The Atlanta Fed's macroblog provides commentary and analysis on economic topics including monetary policy, macroeconomic developments, inflation, labor economics, and financial issues.

Authors for macroblog are Dave Altig, John Robertson, and other Atlanta Fed economists and researchers.

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May 26, 2007

Not Quite Live From Dallas -- Inflation Expectations Day

Day 2 of the Cleveland/Dallas Fed Conference on Price Measurement for Monetary Policy, and the topic on the table is measuring inflation expectations.  Regular readers of macroblog know that I have particular affection for expectations derived from inflation-indexed Treasury securities, especially those adjusted for liquidity premia reported by the Cleveland Fed.  In the Cleveland series the adjustments are, by design, quick and dirty. If, however, you have been hoping for a more sophisticated approach, now you have it for the U.S. courtesy of Stefania D'Amico (and co-authors from the Federal Reserve Board of Governors) and for the euro area thanks to Peter Hohrdahl (Bank of International Settlements) and Oreste Tristani (European Central Bank)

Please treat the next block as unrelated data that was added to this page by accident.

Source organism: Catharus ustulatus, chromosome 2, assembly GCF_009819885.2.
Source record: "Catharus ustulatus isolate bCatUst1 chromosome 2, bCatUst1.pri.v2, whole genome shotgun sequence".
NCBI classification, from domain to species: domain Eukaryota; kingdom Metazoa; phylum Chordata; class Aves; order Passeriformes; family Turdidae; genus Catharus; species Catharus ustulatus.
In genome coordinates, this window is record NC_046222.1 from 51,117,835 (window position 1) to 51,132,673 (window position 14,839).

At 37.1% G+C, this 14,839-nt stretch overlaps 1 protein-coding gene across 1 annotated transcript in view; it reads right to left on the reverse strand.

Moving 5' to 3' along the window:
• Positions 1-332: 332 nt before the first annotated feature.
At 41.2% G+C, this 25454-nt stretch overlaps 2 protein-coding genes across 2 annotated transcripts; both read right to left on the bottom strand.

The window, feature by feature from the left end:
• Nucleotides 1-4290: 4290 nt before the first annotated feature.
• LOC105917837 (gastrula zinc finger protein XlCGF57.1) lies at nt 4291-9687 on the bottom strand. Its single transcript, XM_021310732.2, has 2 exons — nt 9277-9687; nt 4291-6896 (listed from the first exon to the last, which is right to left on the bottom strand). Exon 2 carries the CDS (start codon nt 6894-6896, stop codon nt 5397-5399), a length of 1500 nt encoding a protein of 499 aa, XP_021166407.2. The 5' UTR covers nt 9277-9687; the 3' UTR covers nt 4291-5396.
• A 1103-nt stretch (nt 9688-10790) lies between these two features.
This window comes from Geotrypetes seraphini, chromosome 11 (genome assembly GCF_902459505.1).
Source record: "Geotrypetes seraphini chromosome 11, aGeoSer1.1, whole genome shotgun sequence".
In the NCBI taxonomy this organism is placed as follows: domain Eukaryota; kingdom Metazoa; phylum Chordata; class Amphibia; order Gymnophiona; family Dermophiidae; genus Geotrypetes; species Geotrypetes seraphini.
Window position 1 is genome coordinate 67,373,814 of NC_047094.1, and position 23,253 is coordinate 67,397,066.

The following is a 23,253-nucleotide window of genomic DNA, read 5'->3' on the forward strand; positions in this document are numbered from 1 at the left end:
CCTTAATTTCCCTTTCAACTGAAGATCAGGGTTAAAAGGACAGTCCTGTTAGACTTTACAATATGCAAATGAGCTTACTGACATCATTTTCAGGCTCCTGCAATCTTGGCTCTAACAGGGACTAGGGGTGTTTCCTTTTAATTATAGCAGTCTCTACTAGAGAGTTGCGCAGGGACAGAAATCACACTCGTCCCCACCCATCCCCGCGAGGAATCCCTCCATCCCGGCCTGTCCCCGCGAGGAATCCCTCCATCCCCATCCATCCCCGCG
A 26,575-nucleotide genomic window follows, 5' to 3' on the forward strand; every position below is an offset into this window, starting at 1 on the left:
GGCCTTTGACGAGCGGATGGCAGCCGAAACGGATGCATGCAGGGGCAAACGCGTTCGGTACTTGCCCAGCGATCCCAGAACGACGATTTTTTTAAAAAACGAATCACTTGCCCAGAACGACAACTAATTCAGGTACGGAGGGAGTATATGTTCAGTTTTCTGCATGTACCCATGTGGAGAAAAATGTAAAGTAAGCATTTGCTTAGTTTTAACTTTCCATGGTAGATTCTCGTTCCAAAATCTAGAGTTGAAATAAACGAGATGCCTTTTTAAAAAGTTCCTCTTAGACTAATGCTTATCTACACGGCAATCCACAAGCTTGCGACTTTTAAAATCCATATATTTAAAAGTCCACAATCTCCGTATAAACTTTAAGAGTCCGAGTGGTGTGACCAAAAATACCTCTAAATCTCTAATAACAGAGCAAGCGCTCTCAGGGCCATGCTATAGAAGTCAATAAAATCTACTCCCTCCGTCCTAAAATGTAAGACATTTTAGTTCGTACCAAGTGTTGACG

The methodologies of these two papers differ somewhat -- for the aficionados among you, D'Amico et al use a latent factor approach, while Hohrdahl and Tristani employ a more structural strategy -- but the conclusions are essentially the same: For both the U.S. and the euro area, extracting inflation expectations by comparing yields on inflation-indexed securities with those on non-indexed securities requires some sort of adjustment for liquidity or risk premia.  The picture that tells the story for the euro area (based on French inflation-indexed bonds specifically):


The thing to focus on in that picture is the solid thin line, which represents expectations estimated without including adjustments for liquidity/risk premia, and the dark solid line, which represents the premia-adjusted expectations calculations.  (The dashed lines delimit the statistical confidence intervals about the expectation estimate, and the dotted line represents consensus survey expectations.)  The unadjusted series suggests that inflation expectations in the euro area have fluctuated considerably since 1999, and are at historically high levels today.  The adjusted series tells quite a different story: Correcting for risk premia -- Hohrdahl and Tristani prefer the designation "risk premia" to "liquidity premia -- generates estimates of expected inflation that have been remarkably stable since the inception of the eurosystem.

The D'Amico et al analysis suggests a similar conclusion for the U.S. though, as with the simpler Cleveland Fed procedure, it appears that liquidity premia have all but vanished in the last several years:


The balance of the day moved from the extraction of expectations from market asset prices to discussions of expectations derived directly from surveys.  More on that to come.

May 26, 2007 in Federal Reserve and Monetary Policy , Inflation | Permalink


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